Where health care stands at the Virginia primaries

As Virginia gears up for its primary elections on June 8, several candidates have health care reform lined up in their agendas. Ballots for attorney general, governor, and lieutenant governor consist fully of Democrat candidates, while district seats in the House of Delegates are up for contest across both parties.


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The gubernatorial election has six candidates, including current Lt. Gov. Justin Fairfax, who cast the tie-breaking vote to expand Medicaid in the Commonwealth in 2018. At the 2021 Virginia State of Reform Health Policy Conference, he said the pandemic underscored the need to expand. affordable health care.

“[COVID-19] has really exposed so many of the inequalities, the inefficiencies in our society. So much of the work we have to do to make sure no one falls through the cracks.” 

Also running for governor is Sen. Jennifer McClellan, who plans to invest $30 million in maternal care. She released an extensive plan to rebuild equitable health care in the Commonwealth, including extending health care coverage to 88,000 uninsured children and facilitating new Virginia Safe Communities grants to support LGBT+ youth, and investing in behavioral health programs. She wrote: 

“It’s time to finally prioritize mental health in the governor’s agenda. When I’m governor, Virginia will lead the nation through reforming behavioral health access and quality by providing needs-based funding to localities, a new focus on behavioral health equity, investing in and strengthening our community service boards and private providers, increasing resources for crisis intervention, and getting more behavioral health professionals in our schools by lifting the cap on state funding for these and other support personnel.”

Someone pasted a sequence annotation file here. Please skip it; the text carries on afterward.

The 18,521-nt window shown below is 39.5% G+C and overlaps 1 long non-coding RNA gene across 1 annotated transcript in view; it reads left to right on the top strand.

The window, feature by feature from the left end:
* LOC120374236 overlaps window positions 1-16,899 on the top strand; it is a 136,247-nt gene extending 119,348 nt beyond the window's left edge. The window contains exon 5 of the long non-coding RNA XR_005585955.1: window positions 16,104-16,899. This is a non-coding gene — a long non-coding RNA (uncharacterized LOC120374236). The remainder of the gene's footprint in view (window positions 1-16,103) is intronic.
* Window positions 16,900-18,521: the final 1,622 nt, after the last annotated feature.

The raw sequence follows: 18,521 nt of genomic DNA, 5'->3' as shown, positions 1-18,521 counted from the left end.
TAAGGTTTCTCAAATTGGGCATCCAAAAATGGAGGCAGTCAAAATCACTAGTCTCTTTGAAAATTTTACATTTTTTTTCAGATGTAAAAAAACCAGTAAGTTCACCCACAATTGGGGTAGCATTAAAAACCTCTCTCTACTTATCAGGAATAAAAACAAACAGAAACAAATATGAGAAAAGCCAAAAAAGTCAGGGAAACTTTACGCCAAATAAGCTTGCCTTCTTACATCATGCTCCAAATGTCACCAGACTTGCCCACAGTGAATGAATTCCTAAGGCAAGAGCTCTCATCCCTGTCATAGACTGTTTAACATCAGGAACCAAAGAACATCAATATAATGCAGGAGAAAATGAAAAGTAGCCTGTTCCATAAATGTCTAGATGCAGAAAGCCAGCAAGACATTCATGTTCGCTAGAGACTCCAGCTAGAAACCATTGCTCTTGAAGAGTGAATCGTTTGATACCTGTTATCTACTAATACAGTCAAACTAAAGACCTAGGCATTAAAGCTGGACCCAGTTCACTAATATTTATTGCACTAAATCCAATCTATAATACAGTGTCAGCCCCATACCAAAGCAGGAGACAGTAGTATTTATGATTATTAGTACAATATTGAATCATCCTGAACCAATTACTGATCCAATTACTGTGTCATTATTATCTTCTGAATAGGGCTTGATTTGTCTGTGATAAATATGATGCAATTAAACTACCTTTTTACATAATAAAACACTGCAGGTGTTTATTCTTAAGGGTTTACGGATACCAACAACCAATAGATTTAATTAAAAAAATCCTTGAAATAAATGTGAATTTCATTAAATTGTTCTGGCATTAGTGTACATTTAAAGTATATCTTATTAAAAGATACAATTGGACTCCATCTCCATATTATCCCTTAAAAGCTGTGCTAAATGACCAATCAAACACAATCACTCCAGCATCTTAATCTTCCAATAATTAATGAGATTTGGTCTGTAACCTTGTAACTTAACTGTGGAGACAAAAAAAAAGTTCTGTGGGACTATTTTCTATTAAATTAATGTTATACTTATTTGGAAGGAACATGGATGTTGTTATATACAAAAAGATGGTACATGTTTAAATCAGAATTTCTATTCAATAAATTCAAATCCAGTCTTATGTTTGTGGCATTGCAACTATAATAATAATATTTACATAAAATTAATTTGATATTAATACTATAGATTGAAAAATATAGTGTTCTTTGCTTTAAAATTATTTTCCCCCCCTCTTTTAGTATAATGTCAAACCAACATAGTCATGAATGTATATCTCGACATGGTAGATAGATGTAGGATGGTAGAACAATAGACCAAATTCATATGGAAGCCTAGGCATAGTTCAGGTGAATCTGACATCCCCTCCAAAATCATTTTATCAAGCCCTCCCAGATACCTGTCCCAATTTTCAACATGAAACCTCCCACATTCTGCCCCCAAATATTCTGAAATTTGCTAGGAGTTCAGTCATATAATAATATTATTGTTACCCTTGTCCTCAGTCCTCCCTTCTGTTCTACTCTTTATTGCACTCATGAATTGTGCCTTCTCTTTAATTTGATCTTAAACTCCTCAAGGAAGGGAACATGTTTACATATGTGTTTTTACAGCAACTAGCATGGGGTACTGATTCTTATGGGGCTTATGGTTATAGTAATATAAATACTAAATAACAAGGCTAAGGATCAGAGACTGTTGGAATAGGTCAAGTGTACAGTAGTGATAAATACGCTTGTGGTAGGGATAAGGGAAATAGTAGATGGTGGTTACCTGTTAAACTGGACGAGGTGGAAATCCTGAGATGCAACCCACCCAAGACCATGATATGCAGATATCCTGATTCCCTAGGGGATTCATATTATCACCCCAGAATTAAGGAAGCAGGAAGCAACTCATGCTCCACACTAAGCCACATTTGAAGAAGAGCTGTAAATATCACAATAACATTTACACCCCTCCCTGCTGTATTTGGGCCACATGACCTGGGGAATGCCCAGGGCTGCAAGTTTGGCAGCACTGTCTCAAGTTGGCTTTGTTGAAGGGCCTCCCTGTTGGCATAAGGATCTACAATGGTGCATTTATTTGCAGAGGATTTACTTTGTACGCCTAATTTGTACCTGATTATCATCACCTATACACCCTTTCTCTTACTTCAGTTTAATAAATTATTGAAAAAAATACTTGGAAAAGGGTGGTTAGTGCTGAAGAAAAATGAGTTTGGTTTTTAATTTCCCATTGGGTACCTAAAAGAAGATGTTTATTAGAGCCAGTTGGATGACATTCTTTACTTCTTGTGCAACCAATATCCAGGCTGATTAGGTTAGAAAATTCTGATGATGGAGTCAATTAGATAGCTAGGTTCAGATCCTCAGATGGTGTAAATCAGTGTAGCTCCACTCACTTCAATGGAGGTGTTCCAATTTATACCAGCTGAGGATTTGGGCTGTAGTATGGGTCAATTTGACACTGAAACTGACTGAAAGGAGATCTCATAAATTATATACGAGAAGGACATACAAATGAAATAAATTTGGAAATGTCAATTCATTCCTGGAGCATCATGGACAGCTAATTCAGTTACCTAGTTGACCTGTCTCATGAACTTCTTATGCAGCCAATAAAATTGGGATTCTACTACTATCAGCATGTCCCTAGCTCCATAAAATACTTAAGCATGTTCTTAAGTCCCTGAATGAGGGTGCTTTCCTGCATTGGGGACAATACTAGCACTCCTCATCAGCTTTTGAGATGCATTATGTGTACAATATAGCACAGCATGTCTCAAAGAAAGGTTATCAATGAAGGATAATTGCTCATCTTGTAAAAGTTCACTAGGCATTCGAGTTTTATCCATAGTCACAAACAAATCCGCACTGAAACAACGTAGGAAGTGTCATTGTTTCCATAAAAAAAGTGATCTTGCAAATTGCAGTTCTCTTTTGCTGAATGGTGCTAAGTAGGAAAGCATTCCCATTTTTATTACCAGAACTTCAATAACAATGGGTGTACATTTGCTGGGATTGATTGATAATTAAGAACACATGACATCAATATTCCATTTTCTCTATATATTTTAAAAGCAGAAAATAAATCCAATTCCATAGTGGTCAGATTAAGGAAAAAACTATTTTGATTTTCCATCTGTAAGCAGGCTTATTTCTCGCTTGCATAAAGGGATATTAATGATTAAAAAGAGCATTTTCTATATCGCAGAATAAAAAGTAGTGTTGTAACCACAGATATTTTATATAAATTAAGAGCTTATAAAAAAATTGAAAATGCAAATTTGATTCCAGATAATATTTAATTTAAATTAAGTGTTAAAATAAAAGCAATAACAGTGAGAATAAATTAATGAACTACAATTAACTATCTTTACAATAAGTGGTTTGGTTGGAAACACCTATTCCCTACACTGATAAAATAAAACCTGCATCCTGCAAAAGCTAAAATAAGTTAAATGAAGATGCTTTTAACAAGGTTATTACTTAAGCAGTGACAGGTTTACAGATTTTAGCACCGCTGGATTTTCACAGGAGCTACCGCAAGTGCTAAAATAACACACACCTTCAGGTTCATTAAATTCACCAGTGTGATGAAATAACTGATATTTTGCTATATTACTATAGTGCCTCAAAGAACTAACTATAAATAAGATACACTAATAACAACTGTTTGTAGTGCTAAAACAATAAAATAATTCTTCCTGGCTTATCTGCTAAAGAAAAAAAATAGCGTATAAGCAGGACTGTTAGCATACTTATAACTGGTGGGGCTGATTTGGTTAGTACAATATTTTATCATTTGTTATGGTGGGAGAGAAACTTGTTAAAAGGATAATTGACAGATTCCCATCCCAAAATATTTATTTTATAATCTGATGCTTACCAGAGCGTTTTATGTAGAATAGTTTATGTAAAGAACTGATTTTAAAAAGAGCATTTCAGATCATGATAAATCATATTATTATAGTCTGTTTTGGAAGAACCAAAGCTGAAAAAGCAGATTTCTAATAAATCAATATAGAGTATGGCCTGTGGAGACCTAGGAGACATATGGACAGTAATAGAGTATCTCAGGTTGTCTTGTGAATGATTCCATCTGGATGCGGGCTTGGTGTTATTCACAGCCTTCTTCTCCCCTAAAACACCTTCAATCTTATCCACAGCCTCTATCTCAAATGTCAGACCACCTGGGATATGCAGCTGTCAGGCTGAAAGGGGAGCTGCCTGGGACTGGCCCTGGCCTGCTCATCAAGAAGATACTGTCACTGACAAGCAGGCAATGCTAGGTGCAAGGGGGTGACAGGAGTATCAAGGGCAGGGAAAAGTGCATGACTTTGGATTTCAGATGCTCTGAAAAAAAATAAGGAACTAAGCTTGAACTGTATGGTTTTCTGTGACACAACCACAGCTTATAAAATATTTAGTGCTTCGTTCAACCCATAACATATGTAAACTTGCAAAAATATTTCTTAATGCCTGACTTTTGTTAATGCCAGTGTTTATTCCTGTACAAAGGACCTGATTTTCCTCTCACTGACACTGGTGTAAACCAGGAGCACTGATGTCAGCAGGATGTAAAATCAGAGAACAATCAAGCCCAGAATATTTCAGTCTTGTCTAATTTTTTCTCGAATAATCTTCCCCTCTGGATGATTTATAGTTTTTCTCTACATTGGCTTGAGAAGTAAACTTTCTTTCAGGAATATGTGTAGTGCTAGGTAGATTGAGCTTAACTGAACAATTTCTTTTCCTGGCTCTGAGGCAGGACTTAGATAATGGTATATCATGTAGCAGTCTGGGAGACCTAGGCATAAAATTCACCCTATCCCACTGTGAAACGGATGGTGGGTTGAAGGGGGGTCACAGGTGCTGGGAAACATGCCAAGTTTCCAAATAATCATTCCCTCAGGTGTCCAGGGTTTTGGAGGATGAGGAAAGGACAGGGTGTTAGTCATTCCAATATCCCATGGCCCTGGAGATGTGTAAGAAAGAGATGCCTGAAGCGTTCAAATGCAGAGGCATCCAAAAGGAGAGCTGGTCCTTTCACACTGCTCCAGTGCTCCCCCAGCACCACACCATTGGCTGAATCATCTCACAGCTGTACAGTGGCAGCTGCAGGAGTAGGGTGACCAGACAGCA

Lieutenant governor candidate Del. Hala Ayala would be the first woman of color in statewide office, as well as the first woman to serve as Lieutenant governor. Her health care goals include expanding Medicaid and increasing telehealth access in rural communities. She has racked up a number of endorsements, including Gov. Ralph Northam, House Speaker Eileen Filler-Corn and House Majority Leader Charniele Herring.

Also running for Lt. Governor is Mark Levine, who would be the first openly gay person in the country to serve in that positon. In the 2021 regular session, Levine attempted to pass HB188, which would require hospitals and practitioners to provide patients with estimates of up-front costs, although the bill did not end up passing.

Challenging incumbent Mark Herring for attorney general is Del. Jerrauld C. “Jay” Jones – Herring’s first challenger since he assumed office in 2013. In a conversation with the Virginia Hospital and Healthcare Association in late April, Jones said: 

“I do think that the Attorney General has an incredible role to play in our health care system here in Virginia, not only holding folks accountable, but making sure that we are going to meet people where they are to help them out when they have challenges with their health care and health care system.”

To see a full list of candidates and ballot information, visit the Virginia Dept. of Elections.